A FEW WEEKS AGO, we were going to meet friends at a Chinese restaurant in London’s Chinatown. As we had arrived in the area far too early for our rendezvous, we decided to pass some time looking at pictures in the nearby National Gallery. We headed for the rooms containing paintings from the Renaissance era, which we had not visited for a long time because usually, for reasons that I cannot fully explain, we look at works created in later periods. We entered one of the rooms and I stopped in front of a couple of paintings that brought childhood memories flooding into the forefront of my mind. Both artworks are lovely creations of the early Renaissance painter Piero della Francesca (‘Piero’; c1415-1492).
In my childhood and early adulthood, I lived at 36 Hampstead Way in Hampstead Garden Suburb. The front door was under a covered porch and reached up a few stairs that led up from the street. The front door opened into a hallway with red polished stone flooring and a few pictures hanging on its walls. At the end of the hallway, facing the front door, there was a large high-quality photographic reproduction of the “Montefeltro Altarpiece”, painted by Piero. This coloured picture had been bought in Florence (Italy) from Alinari, the famous photography company that specialised in taking good photographs of artworks. The feature of the picture that always fascinated me was the egg suspended from a scallop shell above the head of the Madonna. I have learned recently that the egg depicted is an ostrich egg, symbol of the new Venus: i.e., the Virgin Mary. It has also been suggested that it is not an egg but a pearl, which is a reference to the Immaculate Conception (pearls are created in oyster shells without sexual intervention!).
Also in the hall, there was a smaller coloured reproduction of another of Piero’s paintings: “The Flagellation of Christ”. Mounted on board and glazed with a shiny varnish, this reproduction was smaller than the original. So, every time I entered or left our home, I used to see these two images originally created by Piero. They were a part of my life.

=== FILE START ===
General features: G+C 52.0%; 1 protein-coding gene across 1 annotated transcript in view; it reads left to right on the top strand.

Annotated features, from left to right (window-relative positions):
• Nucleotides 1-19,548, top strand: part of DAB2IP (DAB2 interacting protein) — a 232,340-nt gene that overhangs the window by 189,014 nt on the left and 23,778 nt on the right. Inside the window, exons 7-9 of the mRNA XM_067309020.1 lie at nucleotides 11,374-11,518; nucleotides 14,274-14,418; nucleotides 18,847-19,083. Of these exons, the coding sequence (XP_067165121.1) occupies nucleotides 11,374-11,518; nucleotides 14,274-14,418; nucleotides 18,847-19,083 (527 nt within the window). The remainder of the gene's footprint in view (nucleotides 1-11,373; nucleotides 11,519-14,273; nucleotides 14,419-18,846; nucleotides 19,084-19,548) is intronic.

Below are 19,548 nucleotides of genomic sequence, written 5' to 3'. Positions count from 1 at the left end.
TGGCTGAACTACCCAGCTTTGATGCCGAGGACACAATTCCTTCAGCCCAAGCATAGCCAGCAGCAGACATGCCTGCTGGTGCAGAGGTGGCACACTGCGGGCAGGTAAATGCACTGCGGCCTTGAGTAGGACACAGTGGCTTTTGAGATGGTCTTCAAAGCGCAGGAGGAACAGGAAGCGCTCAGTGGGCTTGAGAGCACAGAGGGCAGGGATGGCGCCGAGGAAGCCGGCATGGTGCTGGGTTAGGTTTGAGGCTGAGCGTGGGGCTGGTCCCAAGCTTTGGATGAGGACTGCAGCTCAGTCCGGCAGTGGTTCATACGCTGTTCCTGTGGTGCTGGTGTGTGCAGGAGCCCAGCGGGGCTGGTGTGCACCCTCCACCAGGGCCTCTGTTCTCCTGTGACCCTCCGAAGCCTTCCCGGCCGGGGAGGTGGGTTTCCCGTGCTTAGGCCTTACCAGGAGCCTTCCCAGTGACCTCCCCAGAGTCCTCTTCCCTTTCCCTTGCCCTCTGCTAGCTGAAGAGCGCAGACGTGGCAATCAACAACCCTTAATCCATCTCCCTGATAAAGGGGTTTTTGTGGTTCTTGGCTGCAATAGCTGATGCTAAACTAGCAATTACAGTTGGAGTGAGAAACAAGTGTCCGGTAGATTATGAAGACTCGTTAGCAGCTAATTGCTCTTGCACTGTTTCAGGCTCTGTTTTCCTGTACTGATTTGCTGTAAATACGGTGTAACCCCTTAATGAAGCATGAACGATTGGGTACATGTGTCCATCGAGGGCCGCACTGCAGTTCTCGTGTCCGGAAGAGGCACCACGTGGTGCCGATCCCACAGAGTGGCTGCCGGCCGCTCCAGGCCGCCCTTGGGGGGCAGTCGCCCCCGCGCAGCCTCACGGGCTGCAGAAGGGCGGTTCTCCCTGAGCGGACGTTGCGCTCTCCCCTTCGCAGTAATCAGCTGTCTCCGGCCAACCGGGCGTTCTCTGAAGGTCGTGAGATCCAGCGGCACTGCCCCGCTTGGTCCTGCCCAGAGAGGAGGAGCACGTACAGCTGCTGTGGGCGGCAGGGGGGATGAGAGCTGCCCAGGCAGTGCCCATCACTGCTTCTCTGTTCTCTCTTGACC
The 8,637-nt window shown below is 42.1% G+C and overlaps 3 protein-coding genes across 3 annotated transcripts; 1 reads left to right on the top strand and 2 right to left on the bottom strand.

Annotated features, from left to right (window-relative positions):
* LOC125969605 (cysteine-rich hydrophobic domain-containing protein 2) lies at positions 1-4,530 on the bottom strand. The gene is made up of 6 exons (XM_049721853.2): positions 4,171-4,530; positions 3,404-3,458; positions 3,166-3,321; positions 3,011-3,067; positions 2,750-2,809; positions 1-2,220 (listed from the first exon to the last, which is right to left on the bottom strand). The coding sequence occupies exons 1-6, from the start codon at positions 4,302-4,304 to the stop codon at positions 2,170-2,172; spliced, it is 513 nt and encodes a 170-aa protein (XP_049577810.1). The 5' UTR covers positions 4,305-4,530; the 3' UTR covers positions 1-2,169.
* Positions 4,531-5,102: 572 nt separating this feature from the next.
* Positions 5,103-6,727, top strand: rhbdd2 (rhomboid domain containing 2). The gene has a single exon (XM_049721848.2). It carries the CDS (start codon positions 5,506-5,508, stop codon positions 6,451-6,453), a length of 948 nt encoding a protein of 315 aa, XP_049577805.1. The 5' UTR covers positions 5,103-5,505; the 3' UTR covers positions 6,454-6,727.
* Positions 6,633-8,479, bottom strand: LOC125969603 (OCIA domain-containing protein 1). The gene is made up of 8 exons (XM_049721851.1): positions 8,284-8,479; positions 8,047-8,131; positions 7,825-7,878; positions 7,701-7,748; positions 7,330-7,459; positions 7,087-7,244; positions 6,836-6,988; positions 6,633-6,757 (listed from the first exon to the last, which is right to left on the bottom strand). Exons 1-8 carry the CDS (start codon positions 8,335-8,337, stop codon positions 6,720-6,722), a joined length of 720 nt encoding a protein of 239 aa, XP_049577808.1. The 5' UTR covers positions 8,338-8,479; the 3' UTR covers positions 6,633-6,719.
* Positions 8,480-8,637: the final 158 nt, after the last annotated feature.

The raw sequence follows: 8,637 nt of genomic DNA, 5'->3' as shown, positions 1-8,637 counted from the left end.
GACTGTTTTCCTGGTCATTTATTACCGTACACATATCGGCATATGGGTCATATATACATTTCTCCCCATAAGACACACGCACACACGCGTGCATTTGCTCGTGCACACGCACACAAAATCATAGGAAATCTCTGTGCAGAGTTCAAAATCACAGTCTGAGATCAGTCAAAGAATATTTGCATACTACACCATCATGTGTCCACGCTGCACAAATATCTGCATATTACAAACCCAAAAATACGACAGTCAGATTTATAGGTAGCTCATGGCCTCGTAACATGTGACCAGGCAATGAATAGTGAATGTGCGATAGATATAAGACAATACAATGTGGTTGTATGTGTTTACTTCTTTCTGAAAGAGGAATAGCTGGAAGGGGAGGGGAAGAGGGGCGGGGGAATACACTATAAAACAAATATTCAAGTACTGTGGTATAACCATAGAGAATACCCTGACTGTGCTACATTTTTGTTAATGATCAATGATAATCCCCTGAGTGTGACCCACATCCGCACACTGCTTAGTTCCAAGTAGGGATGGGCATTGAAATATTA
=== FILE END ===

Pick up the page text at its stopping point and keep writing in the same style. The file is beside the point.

My parents loved Italy. We visited Florence and Venice every year except 1967, the year after Florence had suffered from a devastating flood. My mother was a sculptor, and my father was a serious amateur art historian with a special interest in the Italian Renaissance. Hence, their love of Florence and the art treasures it contains. Piero was amongst their favourite artists.
Piero was born in Borgo Santo Sepolcro (‘Sansepolcro’) in Tuscany, which is about 47 miles southeast of Florence. Once when we were staying in Florence, we made an excursion to Arezzo, where there are some frescos by Piero, and then to Sansepolcro. There, we visited the Museo Civico that contains one of Piero’s great works: “The Resurrection”. None of us, my parents, myself and my sister, had seen it ‘in the flesh’ before.
For my father, Piero was not the only reason for our visit to Sansepolcro. In addition to his deep interest in the history of art, Dad was one of the world experts in the history of … wait for it … double-entry bookkeeping. This system of accounting has been a cornerstone of business since it was invented by the mathematician Luca Pacioli (c1447-1517), whose life overlapped that of Piero. Not only that, but Luca was also born in Sansepolcro. Apart from his advances in accounting methods, Luca also wrote various mathematical treatises including “Summa de arithmetica, geometria. Proportioni et proportionalita”. The second volume of this was Luca’s rewriting of a work by Piero. And the third volume was an Italian translation of “De quinque corporibus regularibus”, which had originally been written by Piero. Apparently, in both cases Luca made no mention of Piero as their author.
Although Piero and Luca figured often during the years I lived with my parents, I have not thought about either of them for a long time. It was only when we entered the National Gallery to pass time whilst we waited for our friends that seeing the paintings by Piero evoked childhood memories.